Once, while at an exhibition at the Barbican of those superb American furniture designers Charles and Ray Eames, I saw that they were admirers of this quote: “You have the right to work, but never to the fruit of work. You should never engage in action for the sake of reward, nor should you long for inaction. Perform work in this world, Arjuna, as a man established within himself – without selfish attachments, and alike in success and defeat.” …from the Bhagavad Gita. I loved it so much I copied it down.
Before and also during lock down (whilst I have been unable to do my volunteering jobs) I have been wracking my brain thinking about what to do. What work should I do? I’m one of those people who just has to work and will never fully ‘retire’. I’m sure I saw an article somewhere where some very intelligent chap was saying how wonderful and freeing it will be when AI (artificial intelligence) can do everything and how that’s coming very soon, and we will not have to work. Yay!…not. This chap had no sense of the value of meaningful, purposeful, work. Arbeit may not macht frei, but it can certainly help you feel good.
I’m semi-retired. My regular paid job takes about maybe 2 days a week (depending on what’s going on)….and twiddling my thumbs or reading just doesn’t sit squarely with me. So I prayed for some guidance. I don’t know how anyone else talks to God but basically I usually have a kind of journalled discussion with Him. I told him that I would like a job doing something useful…maybe creative..using my hands…
Boy, did he give me one. I have been up til very late some days supplying 2 local shops with 3-layered, 100% cotton face coverings made almost entirely from donated fabric off-cuts. And it seems they cannot get enough of them. People are (still can’t believe this) buying stuff WHAT I MADE!!! The receipts from the sales go to a local mental health charity who run the cafe where I work. The idea was for the cafe to sell the masks…but the cafe is only open half day and gets relatively few customers because of social distancing requirements. So, as I was pushing my bike up the hill in the high street, I stopped at a small boutique and asked if they sell face coverings. Ms. M, (the sister of the twenty-something(?) vegetarian owner Ms. T) said they don’t have any, but had ordered some, although they were not sure when they were coming in. I showed her some of mine. That afternoon I had a text ordering 6 in different patterns, which they would try and sell for a small commission. These masks are fiddly and take me over an hour to cut out, assemble, stitch and iron, cos I’m no expert at sewing (tho I’m getting better). I deliver the masks the day after the order and meet owner, Ms.T, properly for the first time…whereupon…it becomes clear that although this is a fashion boutique selling lovely, ethically sourced clothes…..it’s really a front for an entirely different enterprise all together.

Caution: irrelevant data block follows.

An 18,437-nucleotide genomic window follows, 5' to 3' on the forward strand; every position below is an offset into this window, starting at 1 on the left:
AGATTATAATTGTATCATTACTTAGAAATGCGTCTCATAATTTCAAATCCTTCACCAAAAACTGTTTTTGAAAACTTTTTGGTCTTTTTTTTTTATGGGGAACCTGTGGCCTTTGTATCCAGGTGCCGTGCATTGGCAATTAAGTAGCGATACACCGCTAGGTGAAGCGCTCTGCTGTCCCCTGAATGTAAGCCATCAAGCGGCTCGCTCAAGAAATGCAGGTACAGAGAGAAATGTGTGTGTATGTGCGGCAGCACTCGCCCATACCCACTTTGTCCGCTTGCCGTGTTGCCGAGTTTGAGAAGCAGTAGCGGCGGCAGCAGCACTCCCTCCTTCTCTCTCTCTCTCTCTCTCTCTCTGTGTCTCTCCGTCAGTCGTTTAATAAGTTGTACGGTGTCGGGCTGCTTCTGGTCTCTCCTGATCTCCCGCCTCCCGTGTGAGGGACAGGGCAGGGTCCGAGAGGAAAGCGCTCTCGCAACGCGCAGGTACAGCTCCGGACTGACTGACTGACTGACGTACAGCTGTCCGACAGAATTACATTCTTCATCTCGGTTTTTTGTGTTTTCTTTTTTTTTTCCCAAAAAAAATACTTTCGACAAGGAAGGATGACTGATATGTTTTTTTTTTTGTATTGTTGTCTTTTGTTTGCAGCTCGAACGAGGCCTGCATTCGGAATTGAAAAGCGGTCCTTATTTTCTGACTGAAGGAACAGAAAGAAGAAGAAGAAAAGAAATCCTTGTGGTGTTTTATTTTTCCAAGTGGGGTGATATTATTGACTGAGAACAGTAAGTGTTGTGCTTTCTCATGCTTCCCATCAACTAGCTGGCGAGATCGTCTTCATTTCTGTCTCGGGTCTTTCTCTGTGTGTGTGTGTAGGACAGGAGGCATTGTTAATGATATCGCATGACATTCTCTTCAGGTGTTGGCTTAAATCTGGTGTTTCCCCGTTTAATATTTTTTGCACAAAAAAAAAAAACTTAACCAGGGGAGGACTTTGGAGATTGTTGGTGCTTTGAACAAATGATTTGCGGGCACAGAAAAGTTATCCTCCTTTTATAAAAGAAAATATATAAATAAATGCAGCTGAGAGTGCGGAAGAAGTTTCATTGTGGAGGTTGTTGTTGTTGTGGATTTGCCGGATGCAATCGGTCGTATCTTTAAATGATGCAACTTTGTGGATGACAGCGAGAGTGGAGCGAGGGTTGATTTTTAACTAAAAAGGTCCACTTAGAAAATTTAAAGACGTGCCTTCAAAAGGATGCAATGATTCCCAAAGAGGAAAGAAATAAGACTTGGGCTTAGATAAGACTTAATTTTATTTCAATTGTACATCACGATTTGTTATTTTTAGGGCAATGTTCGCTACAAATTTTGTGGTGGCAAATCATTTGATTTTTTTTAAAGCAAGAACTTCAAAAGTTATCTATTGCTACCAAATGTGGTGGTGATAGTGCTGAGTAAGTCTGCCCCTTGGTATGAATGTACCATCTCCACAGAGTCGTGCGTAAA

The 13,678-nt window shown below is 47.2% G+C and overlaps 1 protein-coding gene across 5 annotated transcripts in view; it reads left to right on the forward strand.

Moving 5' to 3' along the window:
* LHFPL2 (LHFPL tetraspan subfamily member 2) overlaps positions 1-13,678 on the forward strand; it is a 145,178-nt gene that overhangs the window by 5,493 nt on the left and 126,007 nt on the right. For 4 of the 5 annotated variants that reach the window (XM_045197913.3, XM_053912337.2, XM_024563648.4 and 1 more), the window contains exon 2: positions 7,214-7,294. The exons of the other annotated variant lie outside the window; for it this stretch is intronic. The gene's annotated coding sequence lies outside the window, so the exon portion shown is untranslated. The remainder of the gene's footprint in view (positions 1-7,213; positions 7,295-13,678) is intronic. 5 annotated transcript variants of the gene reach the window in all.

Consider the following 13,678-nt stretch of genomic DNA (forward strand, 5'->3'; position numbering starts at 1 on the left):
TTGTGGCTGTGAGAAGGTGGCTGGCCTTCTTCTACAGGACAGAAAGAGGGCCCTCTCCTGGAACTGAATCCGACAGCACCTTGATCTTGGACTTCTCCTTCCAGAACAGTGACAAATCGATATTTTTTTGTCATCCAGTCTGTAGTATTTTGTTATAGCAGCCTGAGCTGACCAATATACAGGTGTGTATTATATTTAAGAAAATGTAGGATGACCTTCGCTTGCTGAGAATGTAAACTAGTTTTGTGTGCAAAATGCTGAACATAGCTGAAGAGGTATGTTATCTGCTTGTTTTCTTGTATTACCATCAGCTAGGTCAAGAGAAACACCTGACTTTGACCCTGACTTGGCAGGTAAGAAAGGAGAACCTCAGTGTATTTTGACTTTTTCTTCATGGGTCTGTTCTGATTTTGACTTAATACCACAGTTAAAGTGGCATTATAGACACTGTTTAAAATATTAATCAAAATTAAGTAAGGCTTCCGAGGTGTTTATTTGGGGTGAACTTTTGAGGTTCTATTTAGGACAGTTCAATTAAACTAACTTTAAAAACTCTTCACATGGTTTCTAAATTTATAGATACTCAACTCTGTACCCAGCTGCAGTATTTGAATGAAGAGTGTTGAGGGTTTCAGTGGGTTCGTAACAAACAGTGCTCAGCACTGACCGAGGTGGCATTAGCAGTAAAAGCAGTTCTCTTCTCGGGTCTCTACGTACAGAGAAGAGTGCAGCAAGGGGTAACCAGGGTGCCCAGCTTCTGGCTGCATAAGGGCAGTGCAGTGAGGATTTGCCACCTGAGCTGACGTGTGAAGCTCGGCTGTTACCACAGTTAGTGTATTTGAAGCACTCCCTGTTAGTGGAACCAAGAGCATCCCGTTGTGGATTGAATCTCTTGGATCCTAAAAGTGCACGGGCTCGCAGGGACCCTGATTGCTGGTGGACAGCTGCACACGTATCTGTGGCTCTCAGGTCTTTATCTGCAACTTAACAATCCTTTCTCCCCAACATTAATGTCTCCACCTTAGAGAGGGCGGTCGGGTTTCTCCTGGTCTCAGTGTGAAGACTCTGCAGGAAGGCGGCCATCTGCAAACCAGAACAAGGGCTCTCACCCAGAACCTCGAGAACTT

Behind the till is a photo of a fox on a sofa. Is that your pet fox? I ask. No says Ms. T, it’s a fox I rescued and nursed back to health after the wild-life sanctuary said they would have to put it down. It seems that Ms. T is a renowned local rescuer of distressed wild-life. She gets called out for distressed or orphaned baby birds, foxes and squirrels in particular. And sometimes the very young ones need feeding every 15 minutes or so….so….they are sometimes kept, during the day, in the storeroom at the back of the shop. This is probably not entirely permitted, but hey, let’s not get too picky here. The rescued animals eventually get driven by Ms. T or couriered up to a sanctuary 5 hours drive away. Thus when I make my mask deliveries I may get shown a stunning teenage Tawny Owl (this is in the middle of London folks), or I get to hold a 2-week old abandoned baby squirrel with her eyes still shut. Did I expect all this when I ‘launched’ my mask business? No. Did I expect to be making and selling around 20 face coverings a week? No. I expected to make maybe a total of 10 and hope to sell them….but when something’s meant to happen, all the doors fly open. Some local shops are willing to donate their off-cuts/end of roll fabrics for free….
So. I’ve got myself a ‘job’…at least temporarily. I don’t get paid for it, but it has a value – mostly to provide me with something satisfying and creative to do whilst our lives are still restricted. I have finally found my life’s purpose….at least until God arranges some other life purpose…..